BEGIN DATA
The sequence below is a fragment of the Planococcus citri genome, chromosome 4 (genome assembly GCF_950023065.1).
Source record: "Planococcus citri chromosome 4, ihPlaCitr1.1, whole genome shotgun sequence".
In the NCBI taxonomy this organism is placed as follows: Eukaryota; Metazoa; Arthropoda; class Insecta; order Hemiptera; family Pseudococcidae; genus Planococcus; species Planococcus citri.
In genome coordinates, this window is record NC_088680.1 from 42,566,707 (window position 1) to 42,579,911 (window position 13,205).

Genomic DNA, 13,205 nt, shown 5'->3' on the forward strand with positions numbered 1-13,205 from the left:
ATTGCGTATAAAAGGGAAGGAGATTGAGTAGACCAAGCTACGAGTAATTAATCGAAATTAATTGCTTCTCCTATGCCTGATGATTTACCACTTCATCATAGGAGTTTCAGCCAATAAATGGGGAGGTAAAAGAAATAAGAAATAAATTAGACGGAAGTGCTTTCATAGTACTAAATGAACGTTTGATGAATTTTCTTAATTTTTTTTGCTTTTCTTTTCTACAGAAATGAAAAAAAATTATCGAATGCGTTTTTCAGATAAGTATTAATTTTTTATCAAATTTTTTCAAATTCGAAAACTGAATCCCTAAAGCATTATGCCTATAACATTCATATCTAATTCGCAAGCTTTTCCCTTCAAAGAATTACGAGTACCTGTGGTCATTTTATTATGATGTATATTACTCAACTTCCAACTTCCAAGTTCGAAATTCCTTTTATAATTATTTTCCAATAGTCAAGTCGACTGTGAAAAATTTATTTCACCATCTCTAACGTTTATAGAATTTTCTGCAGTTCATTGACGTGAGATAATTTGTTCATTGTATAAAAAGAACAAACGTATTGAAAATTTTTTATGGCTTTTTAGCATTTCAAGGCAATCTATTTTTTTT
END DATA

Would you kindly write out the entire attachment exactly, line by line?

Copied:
The sequence below is a fragment of the Planococcus citri genome, chromosome 4 (genome assembly GCF_950023065.1).
Source record: "Planococcus citri chromosome 4, ihPlaCitr1.1, whole genome shotgun sequence".
In the NCBI taxonomy this organism is placed as follows: Eukaryota; Metazoa; Arthropoda; class Insecta; order Hemiptera; family Pseudococcidae; genus Planococcus; species Planococcus citri.
In genome coordinates, this window is record NC_088680.1 from 42,566,707 (window position 1) to 42,579,911 (window position 13,205).

Genomic DNA, 13,205 nt, shown 5'->3' on the forward strand with positions numbered 1-13,205 from the left:
ATTGCGTATAAAAGGGAAGGAGATTGAGTAGACCAAGCTACGAGTAATTAATCGAAATTAATTGCTTCTCCTATGCCTGATGATTTACCACTTCATCATAGGAGTTTCAGCCAATAAATGGGGAGGTAAAAGAAATAAGAAATAAATTAGACGGAAGTGCTTTCATAGTACTAAATGAACGTTTGATGAATTTTCTTAATTTTTTTTGCTTTTCTTTTCTACAGAAATGAAAAAAAATTATCGAATGCGTTTTTCAGATAAGTATTAATTTTTTATCAAATTTTTTCAAATTCGAAAACTGAATCCCTAAAGCATTATGCCTATAACATTCATATCTAATTCGCAAGCTTTTCCCTTCAAAGAATTACGAGTACCTGTGGTCATTTTATTATGATGTATATTACTCAACTTCCAACTTCCAAGTTCGAAATTCCTTTTATAATTATTTTCCAATAGTCAAGTCGACTGTGAAAAATTTATTTCACCATCTCTAACGTTTATAGAATTTTCTGCAGTTCATTGACGTGAGATAATTTGTTCATTGTATAAAAAGAACAAACGTATTGAAAATTTTTTATGGCTTTTTAGCATTTCAAGGCAATCTATTTTTTTT